Meet the British woman who lives with 70 rescued cats in UAE


Meet the British woman who lives with 70 rescued cats in UAE

Abu Dhabi - The British expat's four-bedroom villa in Khalifa City is a sanctuary for over 70 cats.

by Anjana Sankar

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Published: Thu 6 Jun 2019, 9:54 PM

Last updated: Sat 8 Jun 2019, 9:41 AM

Emma Button has lost count of the number of cats she has homed ever since she came to the UAE in 2011.
The British expat's four-bedroom villa in Khalifa City is a sanctuary for over 70 cats - most of them abandoned pets she had picked up from the streets.
They are everywhere in her house, in her living room, in the kitchen, on the staircase, in the kitchen sink, on the cupboard - there is a hardly a cat-free spot in her house. From the brown and white Siamese Princess who acts pricey to the territorial the black and white Arabian Mau Snowy, the ridiculously gentle 'Teddy Bear' with clipped ears and the haughty Turkish Angora Arthur Dent, Button knows each one by their names. 
The oldest cat is 16 years and the youngest is just 14 days old.
How did her enduring love story with cats begin?
Button says it all began with 'Desire,' a tiny-weeny kitten that was found by Button's neighbour, who handed it over to her.
"I took her in. Soon, I started realising that there are far too many cats that are abandoned by their owners. And I started taking in more," said Button who runs a consultancy firm in Abu Dhabi.
"Rescuing is one of the things that you end up falling into. Once you start noticing the animal population here, you cannot un-notice it. And that is the problem."
Button claims she spends anything between Dh10,000 and Dh15,000 a month only on food and litter. "And the amount will be higher if there are vet bills. I had recently picked up a cat that had meningitis. And that bill was around Dh35,000," said Button.
But Button says she continues to do what she does because there is no choice.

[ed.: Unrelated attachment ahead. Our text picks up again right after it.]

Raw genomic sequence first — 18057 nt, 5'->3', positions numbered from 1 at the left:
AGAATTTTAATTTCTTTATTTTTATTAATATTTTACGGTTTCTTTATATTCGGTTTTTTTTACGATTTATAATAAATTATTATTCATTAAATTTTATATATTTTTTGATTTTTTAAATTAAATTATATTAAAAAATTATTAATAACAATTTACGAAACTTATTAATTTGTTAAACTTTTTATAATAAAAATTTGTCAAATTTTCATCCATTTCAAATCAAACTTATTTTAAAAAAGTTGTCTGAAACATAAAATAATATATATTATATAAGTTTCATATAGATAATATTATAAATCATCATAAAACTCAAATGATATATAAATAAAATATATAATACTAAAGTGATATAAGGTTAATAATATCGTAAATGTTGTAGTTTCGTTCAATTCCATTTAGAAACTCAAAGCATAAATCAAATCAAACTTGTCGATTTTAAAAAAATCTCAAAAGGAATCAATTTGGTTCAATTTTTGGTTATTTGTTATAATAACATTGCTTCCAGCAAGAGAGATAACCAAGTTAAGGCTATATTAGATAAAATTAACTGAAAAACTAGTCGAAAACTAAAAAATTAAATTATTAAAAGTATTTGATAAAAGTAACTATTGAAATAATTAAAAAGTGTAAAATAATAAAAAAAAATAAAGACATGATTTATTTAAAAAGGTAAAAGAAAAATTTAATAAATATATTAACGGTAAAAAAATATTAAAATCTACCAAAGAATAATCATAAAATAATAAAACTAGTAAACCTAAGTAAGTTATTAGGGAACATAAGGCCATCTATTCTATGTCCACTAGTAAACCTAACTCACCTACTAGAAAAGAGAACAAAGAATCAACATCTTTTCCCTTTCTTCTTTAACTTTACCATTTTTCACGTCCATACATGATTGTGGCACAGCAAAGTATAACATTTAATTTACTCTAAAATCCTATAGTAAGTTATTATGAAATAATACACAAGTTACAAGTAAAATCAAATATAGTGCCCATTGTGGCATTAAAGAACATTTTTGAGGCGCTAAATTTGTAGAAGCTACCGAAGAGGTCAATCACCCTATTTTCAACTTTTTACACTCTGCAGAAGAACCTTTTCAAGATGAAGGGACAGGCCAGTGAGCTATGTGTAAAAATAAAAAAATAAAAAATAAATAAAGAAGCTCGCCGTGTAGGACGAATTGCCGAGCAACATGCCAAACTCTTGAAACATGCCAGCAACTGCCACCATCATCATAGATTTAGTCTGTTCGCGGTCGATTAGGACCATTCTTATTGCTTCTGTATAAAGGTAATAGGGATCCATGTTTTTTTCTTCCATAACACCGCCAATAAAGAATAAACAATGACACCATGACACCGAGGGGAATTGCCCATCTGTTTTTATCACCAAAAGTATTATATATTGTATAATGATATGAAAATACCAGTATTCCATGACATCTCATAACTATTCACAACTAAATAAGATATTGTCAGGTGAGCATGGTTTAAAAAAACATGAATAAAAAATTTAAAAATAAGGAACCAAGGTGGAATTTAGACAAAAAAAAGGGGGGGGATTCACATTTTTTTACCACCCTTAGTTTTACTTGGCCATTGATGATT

"Sometimes, people come and drop at my door. That is nice. Otherwise, I pay it all by myself." 
Button says many people think she is crazy. "Some of my friends don't understand why I am doing this. Many people have stopped coming to my house and I understand that. You cannot eat a dinner without walking around with your plate balanced in the air. I need to have diversionary tactics so that I can sit down and have a glass of water. It should not be like this. I am not saying that I am not going to do it anymore. But It shouldn't be like this."
She says rescuers like her are stressed because of the sheer number of dumped pets. "So far, this summer has been the worst year. I don't know what is happening." 
Button is all praise for the UAE's efforts to protect animals.
"The UAE is making great strides forward. They are bringing in legislations against animal cruelty and making it illegal to dump animals. That is fantastic to see. "
She says it has to go in conjunction with other things like an international database for microchipping. "If you have a database, then every pet is registered to and that includes pets that come into the country. Then that pet is intractably linked to you. And then the laws are enforceable."
For the pet dumping to stop, Button says the UAE has to stop importing pets.
'We don't need more animals in this country unless it is for specific purposes like for the zoo."

Anjana Sankar

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